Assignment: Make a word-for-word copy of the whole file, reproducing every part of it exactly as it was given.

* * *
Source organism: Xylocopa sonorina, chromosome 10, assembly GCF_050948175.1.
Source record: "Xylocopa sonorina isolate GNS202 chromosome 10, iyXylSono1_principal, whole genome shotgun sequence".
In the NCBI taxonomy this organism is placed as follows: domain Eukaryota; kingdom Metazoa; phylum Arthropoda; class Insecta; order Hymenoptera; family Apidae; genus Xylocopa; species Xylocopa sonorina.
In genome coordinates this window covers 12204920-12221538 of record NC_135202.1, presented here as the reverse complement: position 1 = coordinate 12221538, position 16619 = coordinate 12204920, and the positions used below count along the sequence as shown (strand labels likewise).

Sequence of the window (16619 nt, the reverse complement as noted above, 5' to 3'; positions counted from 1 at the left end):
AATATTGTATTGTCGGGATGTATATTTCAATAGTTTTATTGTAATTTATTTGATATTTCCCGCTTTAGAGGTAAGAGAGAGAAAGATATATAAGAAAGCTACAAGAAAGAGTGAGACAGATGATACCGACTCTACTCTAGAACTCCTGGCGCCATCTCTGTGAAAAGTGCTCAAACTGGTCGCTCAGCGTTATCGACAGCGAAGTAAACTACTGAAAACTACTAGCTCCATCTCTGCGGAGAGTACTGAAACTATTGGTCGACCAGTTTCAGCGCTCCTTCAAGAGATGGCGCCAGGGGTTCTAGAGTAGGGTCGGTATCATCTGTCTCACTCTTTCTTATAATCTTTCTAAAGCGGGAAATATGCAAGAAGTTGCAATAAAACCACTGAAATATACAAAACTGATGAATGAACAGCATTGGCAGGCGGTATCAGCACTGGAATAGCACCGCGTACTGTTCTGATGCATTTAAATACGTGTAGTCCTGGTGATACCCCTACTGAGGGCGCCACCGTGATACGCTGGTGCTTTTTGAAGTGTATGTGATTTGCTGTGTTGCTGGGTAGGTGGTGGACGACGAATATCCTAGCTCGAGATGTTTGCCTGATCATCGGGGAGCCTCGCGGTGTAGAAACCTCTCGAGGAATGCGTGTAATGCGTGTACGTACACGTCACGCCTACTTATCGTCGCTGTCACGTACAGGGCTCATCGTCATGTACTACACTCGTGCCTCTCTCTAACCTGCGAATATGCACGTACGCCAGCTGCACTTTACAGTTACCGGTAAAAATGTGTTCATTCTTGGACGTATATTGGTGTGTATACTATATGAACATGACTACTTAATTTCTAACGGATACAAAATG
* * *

Source organism: Xylocopa sonorina, chromosome 10, assembly GCF_050948175.1.
Source record: "Xylocopa sonorina isolate GNS202 chromosome 10, iyXylSono1_principal, whole genome shotgun sequence".
In the NCBI taxonomy this organism is placed as follows: domain Eukaryota; kingdom Metazoa; phylum Arthropoda; class Insecta; order Hymenoptera; family Apidae; genus Xylocopa; species Xylocopa sonorina.
In genome coordinates this window covers 12204920-12221538 of record NC_135202.1, presented here as the reverse complement: position 1 = coordinate 12221538, position 16619 = coordinate 12204920, and the positions used below count along the sequence as shown (strand labels likewise).

Sequence of the window (16619 nt, the reverse complement as noted above, 5' to 3'; positions counted from 1 at the left end):
AATATTGTATTGTCGGGATGTATATTTCAATAGTTTTATTGTAATTTATTTGATATTTCCCGCTTTAGAGGTAAGAGAGAGAAAGATATATAAGAAAGCTACAAGAAAGAGTGAGACAGATGATACCGACTCTACTCTAGAACTCCTGGCGCCATCTCTGTGAAAAGTGCTCAAACTGGTCGCTCAGCGTTATCGACAGCGAAGTAAACTACTGAAAACTACTAGCTCCATCTCTGCGGAGAGTACTGAAACTATTGGTCGACCAGTTTCAGCGCTCCTTCAAGAGATGGCGCCAGGGGTTCTAGAGTAGGGTCGGTATCATCTGTCTCACTCTTTCTTATAATCTTTCTAAAGCGGGAAATATGCAAGAAGTTGCAATAAAACCACTGAAATATACAAAACTGATGAATGAACAGCATTGGCAGGCGGTATCAGCACTGGAATAGCACCGCGTACTGTTCTGATGCATTTAAATACGTGTAGTCCTGGTGATACCCCTACTGAGGGCGCCACCGTGATACGCTGGTGCTTTTTGAAGTGTATGTGATTTGCTGTGTTGCTGGGTAGGTGGTGGACGACGAATATCCTAGCTCGAGATGTTTGCCTGATCATCGGGGAGCCTCGCGGTGTAGAAACCTCTCGAGGAATGCGTGTAATGCGTGTACGTACACGTCACGCCTACTTATCGTCGCTGTCACGTACAGGGCTCATCGTCATGTACTACACTCGTGCCTCTCTCTAACCTGCGAATATGCACGTACGCCAGCTGCACTTTACAGTTACCGGTAAAAATGTGTTCATTCTTGGACGTATATTGGTGTGTATACTATATGAACATGACTACTTAATTTCTAACGGATACAAAATG